Arendt Speculates on the Banality of Evil Summary

  • Last updated on November 10, 2022

Hannah Arendt’s Eichmann in Jerusalem offered a controversial new interpretation of the nature of evil as perpetrated by the Nazis during the Holocaust. Arendt argued that evil could result from the unthinking actions of ordinary people, an idea that first provoked widespread condemnation and debate but eventually won general support.

Summary of Event

In 1963, political theorist Hannah Arendt stunned the intellectual world with her account of the trial of Adolf Eichmann, a Nazi official who had been responsible for transporting Jews to death camps during World War II. Arendt suggested that far from being a monster, Eichmann was instead “terrifyingly normal.” Eichmann in Jerusalem (Arendt) War crimes;World War II Holocaust;Adolf Eichmann[Eichmann] Holocaust;Hannah Arendt[Arendt] World War II (1939-1945)[World War 02];postwar trials World War II (1939-1945)[World War 02];war crimes [kw]Arendt Speculates on the Banality of Evil (1963) [kw]Banality of Evil, Arendt Speculates on the (1963) [kw]Evil, Arendt Speculates on the Banality of (1963) Eichmann in Jerusalem (Arendt) War crimes;World War II Holocaust;Adolf Eichmann[Eichmann] Holocaust;Hannah Arendt[Arendt] World War II (1939-1945)[World War 02];postwar trials World War II (1939-1945)[World War 02];war crimes [g]North America;1963: Arendt Speculates on the Banality of Evil[07420] [g]United States;1963: Arendt Speculates on the Banality of Evil[07420] [c]Cultural and intellectual history;1963: Arendt Speculates on the Banality of Evil[07420] [c]Philosophy;1963: Arendt Speculates on the Banality of Evil[07420] [c]Literature;1963: Arendt Speculates on the Banality of Evil[07420] [c]Atrocities and war crimes;1963: Arendt Speculates on the Banality of Evil[07420] [c]World War II;1963: Arendt Speculates on the Banality of Evil[07420] Arendt, Hannah Eichmann, Adolf Himmler, Heinrich Scholem, Gershom Robinson, Jacob McCarthy, Mary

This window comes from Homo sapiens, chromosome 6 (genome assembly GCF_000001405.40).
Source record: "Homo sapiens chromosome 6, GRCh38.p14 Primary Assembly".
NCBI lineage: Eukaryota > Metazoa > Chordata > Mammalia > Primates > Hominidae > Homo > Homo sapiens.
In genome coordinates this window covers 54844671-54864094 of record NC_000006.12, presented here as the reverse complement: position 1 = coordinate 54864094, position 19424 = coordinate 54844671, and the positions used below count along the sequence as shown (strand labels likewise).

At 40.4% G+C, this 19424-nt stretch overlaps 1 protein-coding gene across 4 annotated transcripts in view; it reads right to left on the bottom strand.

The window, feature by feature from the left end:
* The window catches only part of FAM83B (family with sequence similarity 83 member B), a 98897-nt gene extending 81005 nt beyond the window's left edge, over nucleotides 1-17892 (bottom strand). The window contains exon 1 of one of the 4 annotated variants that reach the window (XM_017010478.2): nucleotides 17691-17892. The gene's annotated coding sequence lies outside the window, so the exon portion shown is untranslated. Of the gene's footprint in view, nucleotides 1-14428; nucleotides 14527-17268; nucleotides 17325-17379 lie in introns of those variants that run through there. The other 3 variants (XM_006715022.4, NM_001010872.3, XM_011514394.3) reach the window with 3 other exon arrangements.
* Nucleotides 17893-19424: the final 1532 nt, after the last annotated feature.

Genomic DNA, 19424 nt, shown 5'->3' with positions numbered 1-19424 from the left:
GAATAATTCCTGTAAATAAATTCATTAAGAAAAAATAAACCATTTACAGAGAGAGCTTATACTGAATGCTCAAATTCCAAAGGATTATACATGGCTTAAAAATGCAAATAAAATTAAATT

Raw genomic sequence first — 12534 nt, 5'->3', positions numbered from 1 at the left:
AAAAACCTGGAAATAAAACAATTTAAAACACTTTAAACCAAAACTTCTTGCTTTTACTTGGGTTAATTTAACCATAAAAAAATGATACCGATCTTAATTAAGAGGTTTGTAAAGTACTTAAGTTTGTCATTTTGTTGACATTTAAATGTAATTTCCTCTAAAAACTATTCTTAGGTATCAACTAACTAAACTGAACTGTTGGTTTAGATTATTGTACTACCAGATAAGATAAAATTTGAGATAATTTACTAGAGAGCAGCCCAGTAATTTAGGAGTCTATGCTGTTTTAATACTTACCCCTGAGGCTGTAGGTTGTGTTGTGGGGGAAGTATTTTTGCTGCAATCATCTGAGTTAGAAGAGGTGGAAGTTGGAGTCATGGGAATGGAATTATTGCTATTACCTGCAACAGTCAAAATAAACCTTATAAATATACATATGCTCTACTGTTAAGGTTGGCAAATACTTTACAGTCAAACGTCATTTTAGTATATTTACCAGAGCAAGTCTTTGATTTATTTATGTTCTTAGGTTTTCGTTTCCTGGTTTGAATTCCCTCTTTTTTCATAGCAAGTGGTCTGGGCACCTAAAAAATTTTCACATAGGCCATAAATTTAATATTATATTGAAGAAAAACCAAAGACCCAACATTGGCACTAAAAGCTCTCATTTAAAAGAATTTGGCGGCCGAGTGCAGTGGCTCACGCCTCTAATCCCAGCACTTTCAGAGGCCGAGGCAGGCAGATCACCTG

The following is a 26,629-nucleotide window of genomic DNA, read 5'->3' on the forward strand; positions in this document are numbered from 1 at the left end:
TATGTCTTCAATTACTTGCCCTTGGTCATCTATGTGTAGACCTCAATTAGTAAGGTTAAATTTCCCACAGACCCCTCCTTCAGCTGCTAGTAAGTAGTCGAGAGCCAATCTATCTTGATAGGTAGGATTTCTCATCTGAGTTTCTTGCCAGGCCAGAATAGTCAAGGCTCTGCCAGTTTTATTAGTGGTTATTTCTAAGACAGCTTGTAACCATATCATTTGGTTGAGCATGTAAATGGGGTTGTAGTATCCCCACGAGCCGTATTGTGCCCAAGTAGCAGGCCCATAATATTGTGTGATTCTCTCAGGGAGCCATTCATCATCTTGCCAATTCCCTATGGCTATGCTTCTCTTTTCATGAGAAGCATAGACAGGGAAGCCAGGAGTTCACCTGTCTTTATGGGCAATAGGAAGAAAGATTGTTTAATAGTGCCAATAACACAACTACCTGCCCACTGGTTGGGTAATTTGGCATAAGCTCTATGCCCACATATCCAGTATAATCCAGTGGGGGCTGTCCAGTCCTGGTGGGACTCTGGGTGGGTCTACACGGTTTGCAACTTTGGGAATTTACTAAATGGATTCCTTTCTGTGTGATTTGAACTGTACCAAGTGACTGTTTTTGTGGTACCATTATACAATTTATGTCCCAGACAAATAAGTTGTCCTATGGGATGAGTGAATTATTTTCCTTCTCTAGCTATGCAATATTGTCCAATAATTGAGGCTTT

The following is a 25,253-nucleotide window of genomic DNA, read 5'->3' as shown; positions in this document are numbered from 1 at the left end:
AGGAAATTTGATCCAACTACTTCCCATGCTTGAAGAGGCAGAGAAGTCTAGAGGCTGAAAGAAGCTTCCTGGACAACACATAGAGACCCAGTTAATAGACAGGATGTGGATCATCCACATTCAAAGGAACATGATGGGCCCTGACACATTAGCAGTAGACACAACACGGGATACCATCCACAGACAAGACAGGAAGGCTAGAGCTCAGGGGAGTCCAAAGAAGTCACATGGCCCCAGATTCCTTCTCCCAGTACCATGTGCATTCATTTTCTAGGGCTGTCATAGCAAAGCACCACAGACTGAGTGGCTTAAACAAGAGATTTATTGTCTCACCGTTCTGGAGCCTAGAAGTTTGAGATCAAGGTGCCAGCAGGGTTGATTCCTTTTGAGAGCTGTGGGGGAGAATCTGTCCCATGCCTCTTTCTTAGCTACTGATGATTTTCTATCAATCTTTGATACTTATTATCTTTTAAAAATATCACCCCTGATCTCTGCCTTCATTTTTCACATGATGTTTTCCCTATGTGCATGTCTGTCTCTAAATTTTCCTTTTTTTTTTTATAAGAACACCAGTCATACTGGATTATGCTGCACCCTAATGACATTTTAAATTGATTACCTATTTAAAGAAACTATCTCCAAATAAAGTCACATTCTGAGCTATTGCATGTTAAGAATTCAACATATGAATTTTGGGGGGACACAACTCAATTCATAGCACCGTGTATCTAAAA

Arendt first published a series of articles in The New Yorker New Yorker, The (periodical) magazine in February and March, 1963, and then published the book Eichmann in Jerusalem: A Report on the Banality of Evil the same year, igniting a great deal of controversy. She argued that Eichmann was an ordinary, even silly man with a head full of clichés and stock phrases who could hardly think for himself, though he claimed to be an idealist. Especially among Jews, Arendt’s views provoked harsh criticism. Scholar Gershom Scholem and lawyer Jacob Robinson argued that Arendt had minimized the horrors of the Holocaust and excused Eichmann’s role in the extermination and imprisonment of Jews. Scholem and Robinson also condemned her statements that Jewish lives were lost in part because of the actions of Jewish leaders, who thought they could negotiate with Eichmann and the Nazis.

Arendt’s supporters, including American writer Mary McCarthy, argued that far from minimizing the horrors of the Holocaust, Arendt believed that it was possible that “ordinary” persons could perpetrate the Holocaust, thereby making it even more horrifying than if it had been the work of sadistic monsters. One supporter even argued that Arendt had shown that there exists an Eichmann in every person, but Arendt disavowed this claim in the postscript to the revised edition of Eichmann in Jerusalem (1964).